Feeling Drained? Remember to feed your teacher soul, too

Feeling Drained? Remember to feed your teacher soul, tooNovember is a difficult month for teachers and for administrators. We all want to keep that energy going from September, but there are parent calls that drain our energy, inservices that keep giving us new information, and even weekends that are filled with grading and planning instead of family or personal time. November is a good time to remember to make some of that time just for you, the teacher or administrator.

Take some time and “turn off” school. Don’t take papers home. They will get graded. Don’t take evaluations home—they will get done.  Turn your cell phone off (or at least turn off email notifications). Spend some time doing something you love.

Do you miss taking photos just for fun? Do you miss breathing fresh air? Head to Galveston, spend time kayaking on the marshes and look at all the great birds passing through for the winter. I attended the Houston Arts Partnership Conference this fall, and The Artist Boat  is a nonprofit that does just that.  Plus, the nonprofit ties this habitat exploration back to art. Taking time away from our hectic jobs in education is a must. Spending that time outdoors and practicing art can only refresh you in the best way possible.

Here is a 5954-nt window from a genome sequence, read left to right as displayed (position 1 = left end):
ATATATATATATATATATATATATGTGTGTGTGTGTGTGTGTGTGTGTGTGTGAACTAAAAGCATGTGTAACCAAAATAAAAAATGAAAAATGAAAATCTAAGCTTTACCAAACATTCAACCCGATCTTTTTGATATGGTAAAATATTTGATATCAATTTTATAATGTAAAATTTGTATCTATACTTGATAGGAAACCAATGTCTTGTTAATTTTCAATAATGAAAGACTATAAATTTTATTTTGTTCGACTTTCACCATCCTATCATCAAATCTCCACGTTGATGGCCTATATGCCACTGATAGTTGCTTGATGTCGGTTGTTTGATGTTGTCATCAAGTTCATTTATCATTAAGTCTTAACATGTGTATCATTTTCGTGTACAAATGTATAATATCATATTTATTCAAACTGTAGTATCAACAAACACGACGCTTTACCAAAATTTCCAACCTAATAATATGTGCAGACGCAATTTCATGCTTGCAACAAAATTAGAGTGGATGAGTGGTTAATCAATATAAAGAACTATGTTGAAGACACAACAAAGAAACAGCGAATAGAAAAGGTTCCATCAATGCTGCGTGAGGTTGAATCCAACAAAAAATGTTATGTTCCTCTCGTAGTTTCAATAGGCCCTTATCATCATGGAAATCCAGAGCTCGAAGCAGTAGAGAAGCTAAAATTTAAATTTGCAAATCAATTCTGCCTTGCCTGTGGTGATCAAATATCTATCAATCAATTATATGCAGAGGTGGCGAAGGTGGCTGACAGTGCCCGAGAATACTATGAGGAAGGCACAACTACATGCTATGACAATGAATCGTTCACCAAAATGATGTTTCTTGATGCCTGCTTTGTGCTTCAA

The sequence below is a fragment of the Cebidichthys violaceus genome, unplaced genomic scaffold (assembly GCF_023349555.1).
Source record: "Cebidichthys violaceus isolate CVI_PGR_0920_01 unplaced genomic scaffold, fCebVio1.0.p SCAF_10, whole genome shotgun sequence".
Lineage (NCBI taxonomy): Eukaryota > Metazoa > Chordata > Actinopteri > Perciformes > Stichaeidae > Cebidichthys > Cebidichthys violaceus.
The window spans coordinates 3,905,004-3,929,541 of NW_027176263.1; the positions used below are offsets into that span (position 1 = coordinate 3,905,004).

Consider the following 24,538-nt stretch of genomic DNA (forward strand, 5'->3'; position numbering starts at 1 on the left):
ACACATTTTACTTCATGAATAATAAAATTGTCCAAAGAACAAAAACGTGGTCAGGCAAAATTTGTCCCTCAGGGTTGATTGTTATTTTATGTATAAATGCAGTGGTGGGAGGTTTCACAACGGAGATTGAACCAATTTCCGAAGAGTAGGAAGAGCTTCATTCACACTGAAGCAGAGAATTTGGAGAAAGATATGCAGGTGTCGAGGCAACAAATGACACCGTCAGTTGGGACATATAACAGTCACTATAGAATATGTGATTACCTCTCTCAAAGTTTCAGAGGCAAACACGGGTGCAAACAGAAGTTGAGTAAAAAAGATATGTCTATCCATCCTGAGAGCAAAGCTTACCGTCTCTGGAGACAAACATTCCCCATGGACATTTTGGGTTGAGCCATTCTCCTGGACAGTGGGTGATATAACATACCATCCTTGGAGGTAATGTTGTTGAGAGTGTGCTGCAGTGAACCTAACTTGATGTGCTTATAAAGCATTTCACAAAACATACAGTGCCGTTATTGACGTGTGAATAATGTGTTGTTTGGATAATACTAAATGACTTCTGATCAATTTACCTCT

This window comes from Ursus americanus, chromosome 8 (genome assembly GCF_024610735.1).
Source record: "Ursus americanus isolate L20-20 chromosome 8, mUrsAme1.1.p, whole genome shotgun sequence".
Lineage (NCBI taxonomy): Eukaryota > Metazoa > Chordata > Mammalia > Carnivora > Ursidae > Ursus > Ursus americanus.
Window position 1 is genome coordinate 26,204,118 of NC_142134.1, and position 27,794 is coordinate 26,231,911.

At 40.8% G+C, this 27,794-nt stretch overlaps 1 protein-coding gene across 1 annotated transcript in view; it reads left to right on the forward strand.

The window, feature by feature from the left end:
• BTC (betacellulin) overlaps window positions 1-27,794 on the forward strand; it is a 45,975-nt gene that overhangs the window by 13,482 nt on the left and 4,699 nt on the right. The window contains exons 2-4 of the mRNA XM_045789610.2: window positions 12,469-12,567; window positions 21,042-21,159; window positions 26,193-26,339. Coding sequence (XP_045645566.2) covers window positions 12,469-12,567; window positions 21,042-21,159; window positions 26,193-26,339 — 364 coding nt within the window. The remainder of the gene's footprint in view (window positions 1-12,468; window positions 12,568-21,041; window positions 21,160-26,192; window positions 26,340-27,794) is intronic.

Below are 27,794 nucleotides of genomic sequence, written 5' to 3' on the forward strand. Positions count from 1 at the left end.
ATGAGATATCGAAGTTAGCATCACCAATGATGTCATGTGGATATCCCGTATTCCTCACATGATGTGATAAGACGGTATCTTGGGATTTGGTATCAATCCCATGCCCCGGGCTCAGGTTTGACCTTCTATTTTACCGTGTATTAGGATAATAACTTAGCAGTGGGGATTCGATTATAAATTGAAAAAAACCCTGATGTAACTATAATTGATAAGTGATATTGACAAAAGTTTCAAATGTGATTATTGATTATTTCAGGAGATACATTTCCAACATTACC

We would all do well to remember that November is a hard time. We aren’t quite to the end of first semester, so there isn’t a break in sight just yet. And we aren’t quite through with that list we made in August to get students where they need to be by the end of first semester. There is always this sense of urgency in teaching. Remember that taking care of yourself is just as urgent.

About the Blogger:

Kelly Tumy is curriculum director for English language arts and social studies in the Teaching and Learning Center at HCDE. During her 26-year career in education/administration, she has loyally served Harris County as an educator in Galena Park, Humble and most recently Crosby ISD. Tumy’s workshops focus on relevant, responsive and research-based professional learning that yield increased student achievement and teacher engagement.  Follow her on Twitter @KellyTumy.



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